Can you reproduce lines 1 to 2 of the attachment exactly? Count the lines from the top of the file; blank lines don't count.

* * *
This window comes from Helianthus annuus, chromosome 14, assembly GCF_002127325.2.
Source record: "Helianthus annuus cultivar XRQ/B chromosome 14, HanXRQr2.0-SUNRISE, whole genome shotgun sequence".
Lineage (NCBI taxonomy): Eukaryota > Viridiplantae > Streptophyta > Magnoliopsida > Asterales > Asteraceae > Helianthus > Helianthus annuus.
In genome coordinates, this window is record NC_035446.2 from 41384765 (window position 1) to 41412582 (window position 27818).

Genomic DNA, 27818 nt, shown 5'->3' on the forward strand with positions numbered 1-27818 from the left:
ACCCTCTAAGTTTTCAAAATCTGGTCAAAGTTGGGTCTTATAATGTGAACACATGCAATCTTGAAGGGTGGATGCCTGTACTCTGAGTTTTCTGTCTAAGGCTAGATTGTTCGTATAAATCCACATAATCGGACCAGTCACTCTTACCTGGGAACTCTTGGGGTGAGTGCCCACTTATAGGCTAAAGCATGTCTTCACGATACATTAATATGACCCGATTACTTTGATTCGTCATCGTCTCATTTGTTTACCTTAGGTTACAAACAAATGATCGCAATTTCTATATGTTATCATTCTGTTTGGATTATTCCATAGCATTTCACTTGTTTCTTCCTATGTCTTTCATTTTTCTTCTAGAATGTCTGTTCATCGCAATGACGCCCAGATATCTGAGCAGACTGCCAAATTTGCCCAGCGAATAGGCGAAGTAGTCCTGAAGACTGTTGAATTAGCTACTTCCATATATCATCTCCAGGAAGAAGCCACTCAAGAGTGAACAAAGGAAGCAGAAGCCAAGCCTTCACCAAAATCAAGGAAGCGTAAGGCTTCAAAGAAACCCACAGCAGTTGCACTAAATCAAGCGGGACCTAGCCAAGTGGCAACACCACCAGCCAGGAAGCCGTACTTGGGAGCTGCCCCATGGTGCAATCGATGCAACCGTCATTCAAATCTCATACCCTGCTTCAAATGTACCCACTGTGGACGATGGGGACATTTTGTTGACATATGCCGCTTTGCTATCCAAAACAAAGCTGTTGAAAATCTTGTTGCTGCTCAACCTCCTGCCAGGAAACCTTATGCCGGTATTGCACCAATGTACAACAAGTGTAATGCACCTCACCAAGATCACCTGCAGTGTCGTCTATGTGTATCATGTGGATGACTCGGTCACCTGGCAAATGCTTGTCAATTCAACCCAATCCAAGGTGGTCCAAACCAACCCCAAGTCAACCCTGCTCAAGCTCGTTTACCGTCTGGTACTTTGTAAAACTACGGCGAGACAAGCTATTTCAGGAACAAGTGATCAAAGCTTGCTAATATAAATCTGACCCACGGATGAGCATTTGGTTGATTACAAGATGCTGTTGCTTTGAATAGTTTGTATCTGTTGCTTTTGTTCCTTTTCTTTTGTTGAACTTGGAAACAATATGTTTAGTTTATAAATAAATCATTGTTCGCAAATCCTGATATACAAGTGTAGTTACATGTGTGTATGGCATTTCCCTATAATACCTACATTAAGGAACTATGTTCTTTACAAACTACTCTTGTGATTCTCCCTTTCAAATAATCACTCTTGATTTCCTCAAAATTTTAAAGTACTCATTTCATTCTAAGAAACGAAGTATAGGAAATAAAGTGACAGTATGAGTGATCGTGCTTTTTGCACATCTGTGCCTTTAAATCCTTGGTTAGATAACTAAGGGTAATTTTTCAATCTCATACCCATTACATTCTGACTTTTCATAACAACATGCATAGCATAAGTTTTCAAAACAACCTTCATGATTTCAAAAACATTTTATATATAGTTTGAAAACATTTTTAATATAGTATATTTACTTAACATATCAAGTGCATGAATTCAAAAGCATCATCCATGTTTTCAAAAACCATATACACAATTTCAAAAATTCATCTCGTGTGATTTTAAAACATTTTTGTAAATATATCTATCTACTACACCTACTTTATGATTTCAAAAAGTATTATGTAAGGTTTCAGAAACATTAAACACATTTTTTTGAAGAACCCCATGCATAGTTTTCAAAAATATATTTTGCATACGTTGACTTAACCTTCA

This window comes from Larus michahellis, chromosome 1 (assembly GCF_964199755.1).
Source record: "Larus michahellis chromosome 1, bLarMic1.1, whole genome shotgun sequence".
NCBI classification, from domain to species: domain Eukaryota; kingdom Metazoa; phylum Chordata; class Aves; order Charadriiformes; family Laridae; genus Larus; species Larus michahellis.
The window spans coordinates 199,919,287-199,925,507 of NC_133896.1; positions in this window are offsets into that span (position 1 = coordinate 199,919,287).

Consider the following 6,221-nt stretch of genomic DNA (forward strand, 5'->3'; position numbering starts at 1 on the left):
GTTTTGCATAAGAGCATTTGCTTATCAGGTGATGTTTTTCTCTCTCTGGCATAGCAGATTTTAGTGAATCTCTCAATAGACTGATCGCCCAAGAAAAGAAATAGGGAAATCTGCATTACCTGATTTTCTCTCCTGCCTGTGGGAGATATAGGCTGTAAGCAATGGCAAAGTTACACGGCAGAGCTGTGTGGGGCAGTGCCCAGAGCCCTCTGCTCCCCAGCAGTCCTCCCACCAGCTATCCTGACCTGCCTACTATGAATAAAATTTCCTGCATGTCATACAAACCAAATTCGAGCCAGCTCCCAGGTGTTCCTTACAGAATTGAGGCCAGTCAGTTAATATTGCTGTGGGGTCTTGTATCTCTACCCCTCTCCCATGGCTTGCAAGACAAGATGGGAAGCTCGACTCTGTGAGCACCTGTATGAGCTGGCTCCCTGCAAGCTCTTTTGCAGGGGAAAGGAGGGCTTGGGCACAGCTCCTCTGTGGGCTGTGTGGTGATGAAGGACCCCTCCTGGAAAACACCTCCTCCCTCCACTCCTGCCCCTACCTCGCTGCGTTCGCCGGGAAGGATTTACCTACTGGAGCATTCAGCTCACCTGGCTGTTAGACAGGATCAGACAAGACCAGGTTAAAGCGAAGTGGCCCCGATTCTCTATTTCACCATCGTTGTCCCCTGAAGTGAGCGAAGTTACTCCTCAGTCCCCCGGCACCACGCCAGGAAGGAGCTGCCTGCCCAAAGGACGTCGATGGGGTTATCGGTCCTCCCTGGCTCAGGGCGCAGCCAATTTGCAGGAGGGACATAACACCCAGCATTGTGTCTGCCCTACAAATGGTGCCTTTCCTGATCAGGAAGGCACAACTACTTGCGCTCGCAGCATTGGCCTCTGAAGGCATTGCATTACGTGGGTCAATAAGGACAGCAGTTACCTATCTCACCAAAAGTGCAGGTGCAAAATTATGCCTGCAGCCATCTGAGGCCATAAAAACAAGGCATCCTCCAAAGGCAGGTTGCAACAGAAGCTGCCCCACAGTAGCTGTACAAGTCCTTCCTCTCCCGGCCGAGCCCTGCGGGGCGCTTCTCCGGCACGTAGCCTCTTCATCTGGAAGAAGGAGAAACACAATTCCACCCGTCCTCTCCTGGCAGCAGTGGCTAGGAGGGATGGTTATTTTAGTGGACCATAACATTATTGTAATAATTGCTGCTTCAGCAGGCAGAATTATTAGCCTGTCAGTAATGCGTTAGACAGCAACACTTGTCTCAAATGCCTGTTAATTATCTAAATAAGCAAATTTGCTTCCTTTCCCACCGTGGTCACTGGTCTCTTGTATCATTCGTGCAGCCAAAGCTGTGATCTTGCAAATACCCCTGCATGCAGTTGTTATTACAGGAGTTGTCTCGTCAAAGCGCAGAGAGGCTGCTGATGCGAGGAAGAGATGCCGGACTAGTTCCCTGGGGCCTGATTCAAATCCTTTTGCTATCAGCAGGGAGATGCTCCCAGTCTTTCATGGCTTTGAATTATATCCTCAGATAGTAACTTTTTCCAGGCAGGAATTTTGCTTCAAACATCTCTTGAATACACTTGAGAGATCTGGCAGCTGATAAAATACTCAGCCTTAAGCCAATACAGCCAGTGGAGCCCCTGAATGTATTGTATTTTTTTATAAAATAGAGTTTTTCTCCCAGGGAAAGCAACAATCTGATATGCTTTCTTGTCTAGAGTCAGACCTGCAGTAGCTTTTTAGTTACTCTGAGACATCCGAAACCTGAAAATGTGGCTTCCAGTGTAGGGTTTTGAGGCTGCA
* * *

This window comes from Helianthus annuus, chromosome 14, assembly GCF_002127325.2.
Source record: "Helianthus annuus cultivar XRQ/B chromosome 14, HanXRQr2.0-SUNRISE, whole genome shotgun sequence".